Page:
by George Crispin by George Crispin
Bill Baird, who is eminently more qualified than myself to comment on things scientific, saw fit to condescend to Thomas Gold (yes, he is an astronomer, not a geologist) whose writings provided some of what Bill called the "irresponsible fairy tales" of my column on the increasing availability of petroleum. I thought to defend my position by identifying Gold and quoting comments others have made about him and his book The Deep Hot Biosphere.
Thomas Gold is a member of the National Academy of Sciences, a Fellow of the Royal Society, and an Emeritus Professor of Physics at Cornell University. Regarded as one of the most creative and wide-ranging scientists of his generation, he has taught at Cambridge University and Harvard, and for 20 years was the Director of the Cornell Center for Radiophysics and Space Research.
His book sets forth some truly wild and far out theories. First, it proposes that Earth supports a subterranean organic domain of natural gas and petroleum that is larger than the biosphere that we occupy on the surface, then it suggests that this domain is full of heat loving bacteria that live on the natural gas and petroleum. And thirdly and most importantly for us it puts forth the idea the idea that most hydrocarbons on Earth are not "fossil fuels" but part of the primordial "stuff" from which Earth itself was formed some 4.5 billion years ago. The Deep Hot Biosphere may seem far out and hard to accept when first read, but a growing body of evidence based on the indisputable stature and seriousness of Thomas Gold as a scientist supports its theories. In this book he comes across as a brilliant and boldly original thinker, increasingly a rarity in modern science, as he develops revolutionary conclusions about the fundamental workings of our planet, the origins of life on Earth, the nature of earthquakes, and even the likelihood of life on other planets.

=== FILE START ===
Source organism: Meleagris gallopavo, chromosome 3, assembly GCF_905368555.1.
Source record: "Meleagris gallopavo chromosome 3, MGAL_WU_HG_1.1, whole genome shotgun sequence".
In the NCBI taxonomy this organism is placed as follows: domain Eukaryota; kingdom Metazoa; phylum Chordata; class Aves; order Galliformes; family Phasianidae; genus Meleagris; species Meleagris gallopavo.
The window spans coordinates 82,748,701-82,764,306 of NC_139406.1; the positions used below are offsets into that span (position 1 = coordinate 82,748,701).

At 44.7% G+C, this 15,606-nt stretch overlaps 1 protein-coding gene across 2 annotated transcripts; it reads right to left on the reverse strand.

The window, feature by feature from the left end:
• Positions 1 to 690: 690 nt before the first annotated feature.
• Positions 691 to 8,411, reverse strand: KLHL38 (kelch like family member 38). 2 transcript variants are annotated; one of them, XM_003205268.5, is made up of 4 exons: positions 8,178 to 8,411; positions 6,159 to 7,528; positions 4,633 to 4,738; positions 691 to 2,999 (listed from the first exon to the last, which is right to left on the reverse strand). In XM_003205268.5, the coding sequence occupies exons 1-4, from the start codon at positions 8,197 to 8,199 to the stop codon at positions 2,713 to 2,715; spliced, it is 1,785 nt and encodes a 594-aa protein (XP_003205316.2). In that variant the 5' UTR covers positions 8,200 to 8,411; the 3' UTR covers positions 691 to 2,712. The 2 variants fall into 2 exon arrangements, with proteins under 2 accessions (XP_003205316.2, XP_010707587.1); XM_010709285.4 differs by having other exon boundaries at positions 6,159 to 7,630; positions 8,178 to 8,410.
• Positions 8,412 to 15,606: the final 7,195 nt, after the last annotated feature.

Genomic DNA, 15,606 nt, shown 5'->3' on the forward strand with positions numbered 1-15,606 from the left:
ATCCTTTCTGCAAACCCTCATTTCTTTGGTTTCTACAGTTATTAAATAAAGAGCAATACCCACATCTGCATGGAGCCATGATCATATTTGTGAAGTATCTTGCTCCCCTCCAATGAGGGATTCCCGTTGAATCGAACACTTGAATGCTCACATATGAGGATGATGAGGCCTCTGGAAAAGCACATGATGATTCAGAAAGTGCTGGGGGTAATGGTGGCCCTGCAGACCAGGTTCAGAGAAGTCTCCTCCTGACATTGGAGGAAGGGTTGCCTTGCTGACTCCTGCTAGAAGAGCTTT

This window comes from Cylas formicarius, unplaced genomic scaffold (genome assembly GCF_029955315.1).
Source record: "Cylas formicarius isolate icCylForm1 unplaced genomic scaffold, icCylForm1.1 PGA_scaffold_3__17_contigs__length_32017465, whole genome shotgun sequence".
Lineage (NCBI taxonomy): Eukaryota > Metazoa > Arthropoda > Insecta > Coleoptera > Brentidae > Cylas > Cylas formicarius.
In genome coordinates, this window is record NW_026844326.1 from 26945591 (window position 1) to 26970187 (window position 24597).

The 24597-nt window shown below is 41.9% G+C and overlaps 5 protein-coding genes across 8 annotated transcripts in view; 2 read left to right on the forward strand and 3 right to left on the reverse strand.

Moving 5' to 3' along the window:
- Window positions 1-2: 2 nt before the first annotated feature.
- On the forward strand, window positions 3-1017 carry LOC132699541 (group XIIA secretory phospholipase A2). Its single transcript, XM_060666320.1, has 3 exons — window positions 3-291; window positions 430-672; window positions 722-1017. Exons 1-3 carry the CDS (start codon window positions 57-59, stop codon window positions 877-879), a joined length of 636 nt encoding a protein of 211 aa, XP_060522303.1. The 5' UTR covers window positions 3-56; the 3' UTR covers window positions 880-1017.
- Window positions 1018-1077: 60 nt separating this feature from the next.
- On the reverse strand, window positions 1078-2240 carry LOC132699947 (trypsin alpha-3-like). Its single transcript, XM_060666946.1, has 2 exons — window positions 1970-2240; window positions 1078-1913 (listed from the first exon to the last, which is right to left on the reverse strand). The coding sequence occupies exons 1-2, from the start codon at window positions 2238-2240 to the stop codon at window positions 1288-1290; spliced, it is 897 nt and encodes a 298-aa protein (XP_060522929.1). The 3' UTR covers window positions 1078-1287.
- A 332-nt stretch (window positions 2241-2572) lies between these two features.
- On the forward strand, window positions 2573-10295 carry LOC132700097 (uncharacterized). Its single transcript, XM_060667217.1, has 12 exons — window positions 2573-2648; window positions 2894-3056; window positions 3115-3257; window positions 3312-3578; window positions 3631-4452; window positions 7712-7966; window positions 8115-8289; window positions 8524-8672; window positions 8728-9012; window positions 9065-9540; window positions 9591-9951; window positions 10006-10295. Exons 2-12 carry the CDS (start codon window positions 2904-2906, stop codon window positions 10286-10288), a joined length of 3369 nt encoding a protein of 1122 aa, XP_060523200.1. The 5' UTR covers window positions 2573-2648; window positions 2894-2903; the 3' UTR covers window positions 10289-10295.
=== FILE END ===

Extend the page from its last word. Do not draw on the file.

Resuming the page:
The Times of London called him one of the world’s most original minds. Hans Bethe, Nobel Laureate, said, "You have given many very good arguments, and I am convinced." USA Today suggested that Gold might have grown tired of tilting at windmills long ago had he not destroyed so many. Nature magazine said "You have to appreciate his fresh and comprehensive approach. . . . [This book] demonstrates that scientific debate is alive and well." Stephen Jay Gould referred to him as one of America’s most iconoclastic scientists.
Stephen Howlett says this [book] puts the oil shortage scam on short notice. Jerald R Lovell adds "This book is more than a mere milestone. If approached with an open mind, it will revolutionize much traditional thinking in the areas of energy, seismology, and the life sciences. Professor Gold is an astrophysicist of high repute, who applies his excellent, freethinking mind and impeccable logic to disciplines outside his chosen field with astonishing success." This disturbs traditionalists and adherents of scientific orthodoxy no end, especially when Dr. Gold, more often than not, has been proven correct. Gold has always taken the position that a critical attitude is clearly required of every seeker of truth, and that one must criticize both old ideas and new ones.
In seeking to understand Bill’s disagreements with my positions, I wonder if, like many in the scientific world, he may be trapped in what Thomas Kuhn refers to as the current paradigm, where contrary to taking a critical attitude, which is what scientists should do, they develop a tendency to discard whatever does not fit currently accepted theory, especially politically correct currently accepted theory.